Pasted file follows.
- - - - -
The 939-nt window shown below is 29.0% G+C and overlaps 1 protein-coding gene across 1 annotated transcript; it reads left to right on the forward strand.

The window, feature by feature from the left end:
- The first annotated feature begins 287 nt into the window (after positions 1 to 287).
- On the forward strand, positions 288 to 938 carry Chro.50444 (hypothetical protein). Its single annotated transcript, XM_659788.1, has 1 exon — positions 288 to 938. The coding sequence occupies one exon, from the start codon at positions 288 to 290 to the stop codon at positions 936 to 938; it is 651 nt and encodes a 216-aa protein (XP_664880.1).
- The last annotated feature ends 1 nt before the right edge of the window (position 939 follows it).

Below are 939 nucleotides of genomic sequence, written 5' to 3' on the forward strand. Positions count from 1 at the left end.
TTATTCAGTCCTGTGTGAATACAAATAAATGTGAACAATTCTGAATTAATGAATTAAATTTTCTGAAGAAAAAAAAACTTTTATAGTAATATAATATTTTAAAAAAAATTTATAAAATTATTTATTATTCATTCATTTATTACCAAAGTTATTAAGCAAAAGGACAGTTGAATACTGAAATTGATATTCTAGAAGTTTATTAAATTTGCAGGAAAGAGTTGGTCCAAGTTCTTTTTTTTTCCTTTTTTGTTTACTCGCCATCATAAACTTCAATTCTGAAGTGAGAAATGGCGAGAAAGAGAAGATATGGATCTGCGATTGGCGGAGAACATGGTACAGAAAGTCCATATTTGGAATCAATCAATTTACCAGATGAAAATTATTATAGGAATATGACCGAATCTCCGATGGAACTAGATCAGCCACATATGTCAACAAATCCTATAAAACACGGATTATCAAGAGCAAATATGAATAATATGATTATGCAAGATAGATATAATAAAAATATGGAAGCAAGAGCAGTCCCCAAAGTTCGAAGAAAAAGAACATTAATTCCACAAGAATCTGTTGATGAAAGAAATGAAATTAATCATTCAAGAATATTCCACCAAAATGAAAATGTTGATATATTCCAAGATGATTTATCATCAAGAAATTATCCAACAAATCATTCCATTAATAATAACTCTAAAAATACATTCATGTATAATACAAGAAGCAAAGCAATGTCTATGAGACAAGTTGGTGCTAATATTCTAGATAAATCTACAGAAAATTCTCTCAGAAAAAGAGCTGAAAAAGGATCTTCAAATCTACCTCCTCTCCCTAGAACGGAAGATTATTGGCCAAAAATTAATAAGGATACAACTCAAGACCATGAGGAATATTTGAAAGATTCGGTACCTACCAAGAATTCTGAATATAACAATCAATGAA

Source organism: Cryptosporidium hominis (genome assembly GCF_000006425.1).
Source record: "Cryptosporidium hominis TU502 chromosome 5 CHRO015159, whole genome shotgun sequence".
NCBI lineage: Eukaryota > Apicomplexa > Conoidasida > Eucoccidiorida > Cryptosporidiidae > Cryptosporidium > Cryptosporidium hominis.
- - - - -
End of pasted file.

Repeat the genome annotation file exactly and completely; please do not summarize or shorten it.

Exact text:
The 939-nt window shown below is 29.0% G+C and overlaps 1 protein-coding gene across 1 annotated transcript; it reads left to right on the forward strand.

The window, feature by feature from the left end:
- The first annotated feature begins 287 nt into the window (after positions 1 to 287).
- On the forward strand, positions 288 to 938 carry Chro.50444 (hypothetical protein). Its single annotated transcript, XM_659788.1, has 1 exon — positions 288 to 938. The coding sequence occupies one exon, from the start codon at positions 288 to 290 to the stop codon at positions 936 to 938; it is 651 nt and encodes a 216-aa protein (XP_664880.1).
- The last annotated feature ends 1 nt before the right edge of the window (position 939 follows it).

Below are 939 nucleotides of genomic sequence, written 5' to 3' on the forward strand. Positions count from 1 at the left end.
TTATTCAGTCCTGTGTGAATACAAATAAATGTGAACAATTCTGAATTAATGAATTAAATTTTCTGAAGAAAAAAAAACTTTTATAGTAATATAATATTTTAAAAAAAATTTATAAAATTATTTATTATTCATTCATTTATTACCAAAGTTATTAAGCAAAAGGACAGTTGAATACTGAAATTGATATTCTAGAAGTTTATTAAATTTGCAGGAAAGAGTTGGTCCAAGTTCTTTTTTTTTCCTTTTTTGTTTACTCGCCATCATAAACTTCAATTCTGAAGTGAGAAATGGCGAGAAAGAGAAGATATGGATCTGCGATTGGCGGAGAACATGGTACAGAAAGTCCATATTTGGAATCAATCAATTTACCAGATGAAAATTATTATAGGAATATGACCGAATCTCCGATGGAACTAGATCAGCCACATATGTCAACAAATCCTATAAAACACGGATTATCAAGAGCAAATATGAATAATATGATTATGCAAGATAGATATAATAAAAATATGGAAGCAAGAGCAGTCCCCAAAGTTCGAAGAAAAAGAACATTAATTCCACAAGAATCTGTTGATGAAAGAAATGAAATTAATCATTCAAGAATATTCCACCAAAATGAAAATGTTGATATATTCCAAGATGATTTATCATCAAGAAATTATCCAACAAATCATTCCATTAATAATAACTCTAAAAATACATTCATGTATAATACAAGAAGCAAAGCAATGTCTATGAGACAAGTTGGTGCTAATATTCTAGATAAATCTACAGAAAATTCTCTCAGAAAAAGAGCTGAAAAAGGATCTTCAAATCTACCTCCTCTCCCTAGAACGGAAGATTATTGGCCAAAAATTAATAAGGATACAACTCAAGACCATGAGGAATATTTGAAAGATTCGGTACCTACCAAGAATTCTGAATATAACAATCAATGAA

Source organism: Cryptosporidium hominis (genome assembly GCF_000006425.1).
Source record: "Cryptosporidium hominis TU502 chromosome 5 CHRO015159, whole genome shotgun sequence".
NCBI lineage: Eukaryota > Apicomplexa > Conoidasida > Eucoccidiorida > Cryptosporidiidae > Cryptosporidium > Cryptosporidium hominis.